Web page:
The reality is that many, even most, cylinders will develop some sort of problem during their run between major overhauls. Leaking valves are common, but rings and cylinder barrels wear, valve guides wear and so on. That means the affected ECI cylinder replacement would be spread out. When a cylinder needed to come off for any work that would be it. The cylinder would be retired. And the cost of complying with the AD would be the cost of the core credit as each cylinder is retired.

At major overhaul time all six cylinders would be trashed. The extra cost to the airplane owner would be six core credits. That’s a lot, but still so much better than junking all of your cylinders at the arbitrary 1,000 hours the FAA is proposing.

You can read and comment on the proposed ECI cylinder AD here:!documentDetail;D=FAA-2012-0002-0600

Comments are open until February 23. It may make you feel better to comment that the AD is simply not necessary, but the way the FAA blew off all of those thoughtful and supported comments in the first round I just don’t expect the AD to go away. I think the best we can hope for is to fly the affected cylinders until they need work, and then throw them away when they come off the engine. That’s bad, but not as bad as what the FAA is proposing.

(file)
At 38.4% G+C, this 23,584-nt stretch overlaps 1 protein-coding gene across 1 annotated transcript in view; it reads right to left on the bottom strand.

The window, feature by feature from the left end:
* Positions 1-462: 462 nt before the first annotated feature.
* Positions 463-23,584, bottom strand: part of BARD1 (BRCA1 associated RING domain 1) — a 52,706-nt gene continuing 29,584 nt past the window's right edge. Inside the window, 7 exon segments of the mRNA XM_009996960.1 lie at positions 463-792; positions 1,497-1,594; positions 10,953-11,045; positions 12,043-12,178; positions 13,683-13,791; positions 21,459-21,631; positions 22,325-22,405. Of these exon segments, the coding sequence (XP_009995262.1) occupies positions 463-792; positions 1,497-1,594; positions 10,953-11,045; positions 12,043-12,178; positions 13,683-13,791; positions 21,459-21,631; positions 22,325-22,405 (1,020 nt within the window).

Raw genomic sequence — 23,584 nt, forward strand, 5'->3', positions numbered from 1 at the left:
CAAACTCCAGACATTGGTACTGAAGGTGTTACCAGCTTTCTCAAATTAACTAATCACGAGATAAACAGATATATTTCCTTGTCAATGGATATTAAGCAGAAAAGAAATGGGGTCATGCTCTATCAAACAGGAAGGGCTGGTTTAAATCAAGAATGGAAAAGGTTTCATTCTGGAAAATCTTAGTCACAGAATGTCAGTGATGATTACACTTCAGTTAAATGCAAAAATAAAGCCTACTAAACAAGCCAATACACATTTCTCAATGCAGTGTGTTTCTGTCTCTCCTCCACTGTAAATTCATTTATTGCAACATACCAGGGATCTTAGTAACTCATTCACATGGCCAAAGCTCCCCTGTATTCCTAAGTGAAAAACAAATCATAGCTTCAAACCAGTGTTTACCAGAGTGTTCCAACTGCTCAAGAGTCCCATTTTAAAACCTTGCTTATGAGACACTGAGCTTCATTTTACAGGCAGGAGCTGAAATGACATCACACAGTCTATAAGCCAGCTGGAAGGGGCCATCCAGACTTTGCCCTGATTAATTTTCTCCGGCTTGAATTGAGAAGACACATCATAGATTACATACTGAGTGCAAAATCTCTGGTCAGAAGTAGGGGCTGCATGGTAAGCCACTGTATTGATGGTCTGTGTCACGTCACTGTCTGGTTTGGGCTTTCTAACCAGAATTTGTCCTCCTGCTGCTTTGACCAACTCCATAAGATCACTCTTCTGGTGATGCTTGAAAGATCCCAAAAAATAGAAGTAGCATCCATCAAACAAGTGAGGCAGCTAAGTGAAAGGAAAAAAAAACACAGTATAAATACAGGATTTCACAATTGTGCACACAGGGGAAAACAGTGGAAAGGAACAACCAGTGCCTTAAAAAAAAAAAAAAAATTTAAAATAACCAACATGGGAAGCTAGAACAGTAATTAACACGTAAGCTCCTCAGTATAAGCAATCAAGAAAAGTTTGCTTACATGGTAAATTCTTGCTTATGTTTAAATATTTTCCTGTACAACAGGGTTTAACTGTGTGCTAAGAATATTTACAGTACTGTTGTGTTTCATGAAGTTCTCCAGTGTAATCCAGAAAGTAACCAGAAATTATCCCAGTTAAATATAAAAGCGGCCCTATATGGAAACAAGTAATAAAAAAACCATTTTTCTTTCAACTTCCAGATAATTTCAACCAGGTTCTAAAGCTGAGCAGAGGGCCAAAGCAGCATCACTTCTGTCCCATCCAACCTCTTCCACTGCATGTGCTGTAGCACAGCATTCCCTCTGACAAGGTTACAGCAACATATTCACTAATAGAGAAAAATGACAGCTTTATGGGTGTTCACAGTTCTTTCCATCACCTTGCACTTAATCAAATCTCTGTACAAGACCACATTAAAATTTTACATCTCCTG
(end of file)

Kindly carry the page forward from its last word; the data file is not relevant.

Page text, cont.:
Posted in Mac Clellan's Left Seat Blog | 5 Comments

What We Will Learn From Self-Driving Cars

It’s been nearly a century since gyroscope pioneer Elmer Sperry created the first true autopilot. And autopilots have come a long way since. The most sophisticated can even land the airplane, steer it down the centerline on roll out, and brake the airplane to a stop.